From there it was back towards the North East entrance, Cooke City and the Beartooth Highway round 2.0. Driving the Beartooth Highway in the eastern direction was equally beautiful, and a completely different experience. I stopped in Red Lodge and checked out Bone Daddies Bike Shop to get a couple souvenir t-shirts from their annual motorbike rally that takes place the third week of July. Each year the event draws over 3,500 bikers to ride the Beartooth. I got my husband a shirt with “Get your ass over the pass” which seemed a suitable keepsake for a guy who would have loved to make the drive on two wheels.
Montana and Wyoming were amazing states – open, wild and free, all attributes appreciated at the time, but even more so now, with many restrictions placed on us during this 2020 pandemic year. Taking in the Beartooth Highway and Yellowstone National Park could easily be a multiple week endeavor if you were camping, as many do in the park, but it was possible to cover a lot of ground and take much of it in, just in two, admittedly long and full, days.
Yellowstone is a national gem, and the Beartooth Highway is a must do driving experience. With closed borders this year, I hope Americans are enjoying the magic of their country close to home. It has so much to offer. For the rest of us, this road trip is worth putting on your list, once travel becomes less restricted.
Lonely Plant publishes a great guidebook for the area called Yellowstone and Grand Teton National Park, which was what I used while exploring this area. It’s available through Chapters/Indigo. The guide above has been updated for 2021, but Amazon has the 2019 version here, and I’m sure will have the more recent guide available shortly. This Planning Map, also by Lonely Planet looks super useful. And if you have more time and really want to check out a variety of hikes in the park, the Falcon Guide to Hiking Yellowstone National Park looks worth checking out. It’s a guide to more than 100 great hikes in the area. If you are arriving via the Bear Tooth Mountain, and have time to hike in that area, Day Hikes in the Beartooth Mountains, looks like a great book to check out as well! Be sure to check get your guide listings for organized activities or tours in the area.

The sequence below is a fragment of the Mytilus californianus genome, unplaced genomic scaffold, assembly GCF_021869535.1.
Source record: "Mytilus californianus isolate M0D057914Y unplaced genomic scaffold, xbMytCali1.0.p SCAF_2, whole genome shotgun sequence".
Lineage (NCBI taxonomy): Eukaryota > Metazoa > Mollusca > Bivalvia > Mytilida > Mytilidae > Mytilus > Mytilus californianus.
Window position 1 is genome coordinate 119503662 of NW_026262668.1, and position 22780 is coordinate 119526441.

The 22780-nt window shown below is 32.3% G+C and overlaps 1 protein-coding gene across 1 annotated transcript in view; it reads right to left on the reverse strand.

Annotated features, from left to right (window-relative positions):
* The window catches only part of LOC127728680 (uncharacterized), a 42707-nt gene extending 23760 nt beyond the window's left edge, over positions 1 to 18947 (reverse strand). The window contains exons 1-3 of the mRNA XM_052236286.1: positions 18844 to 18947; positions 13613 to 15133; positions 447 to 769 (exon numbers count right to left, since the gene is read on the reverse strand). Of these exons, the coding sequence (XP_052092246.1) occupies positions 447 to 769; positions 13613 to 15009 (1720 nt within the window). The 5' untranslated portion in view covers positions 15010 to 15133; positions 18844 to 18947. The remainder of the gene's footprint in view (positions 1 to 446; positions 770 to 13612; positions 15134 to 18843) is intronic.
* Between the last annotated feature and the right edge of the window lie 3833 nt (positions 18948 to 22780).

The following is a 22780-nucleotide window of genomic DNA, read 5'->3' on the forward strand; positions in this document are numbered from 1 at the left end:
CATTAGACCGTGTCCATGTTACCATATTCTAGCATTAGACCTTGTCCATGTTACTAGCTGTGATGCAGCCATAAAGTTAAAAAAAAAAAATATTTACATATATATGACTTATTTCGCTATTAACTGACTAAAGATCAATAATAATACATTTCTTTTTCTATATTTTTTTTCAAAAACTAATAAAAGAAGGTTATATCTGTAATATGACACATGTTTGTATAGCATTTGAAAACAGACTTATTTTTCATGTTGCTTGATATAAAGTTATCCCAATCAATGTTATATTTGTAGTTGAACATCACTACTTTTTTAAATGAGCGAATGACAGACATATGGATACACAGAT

I love what BookingCredits.com is doing in the accommodation space. Most hotel booking sites have access to rates not available to the public, but are required by the hotel to sell them at a the retail price. When you book your stay, they will pocket the difference between what you paid, and their commission — as profit. With BookingCredits.com instead of pocketing all the margin as profit, they give the majority of that back to you. Booking Credits was founded by former travel industry experts including the President of Delta Vacations and Senior executives from Expedia. There’s no membership required, and the credit goes back as cash on your credit card within 60 days of your booking. A simple, but cool concept! Do an accommodation search HERE and check them out.
If you’re flying into Billings from Canada, be sure to check out CheapOair.ca, my favorite site for comparing flight deals, but they also help you search for car rental deals and accommodations. They have a sister site that does the same thing for my American friends at CheapOair.com too. Their When to Buy Flights Tool is handy for planning your flight purchase. Expedia and Trip Advisor are also viable options for making all of your arrangements from the same dashboard.
We’ve combed the internet for some great items for travelers in this post – 8 useful, 4 cool and 2 inspirational, plus 2 more that you don’t really need – but will truly want!
Know before you go:
Is the Beartooth Pass open? What is the Beartooth Pass weather? When are Yellowstone National Park roads open? What do I need to know about Yellowstone during Covid-19? These are great questions, with responses apt to vary depending on when you’re reading this. Be sure to check the resources below for current health restrictions, as well as weather and travel conditions.
The Bear Tooth Mountain Highway (Hwy 212) conditions: https://wyoroad.info/pls/Browse/WRR.RoutesResults?SelectedRoute=US212
Current road conditions and notices for Yellowstone National Park: https://www.nps.gov/yell/planyourvisit/parkroads.htm
Covid-19 updates for Yellowstone National Park: https://destinationyellowstone.com/covid-19-updates/
Check out available accommodations in Gardiner and Cooke City, two small towns at the entrances of Yellowstone National Park through this map search link.
Or link here for camping information in US national parks, and how to obtain a reservation. https://www.nps.gov/subjects/camping/campground.htm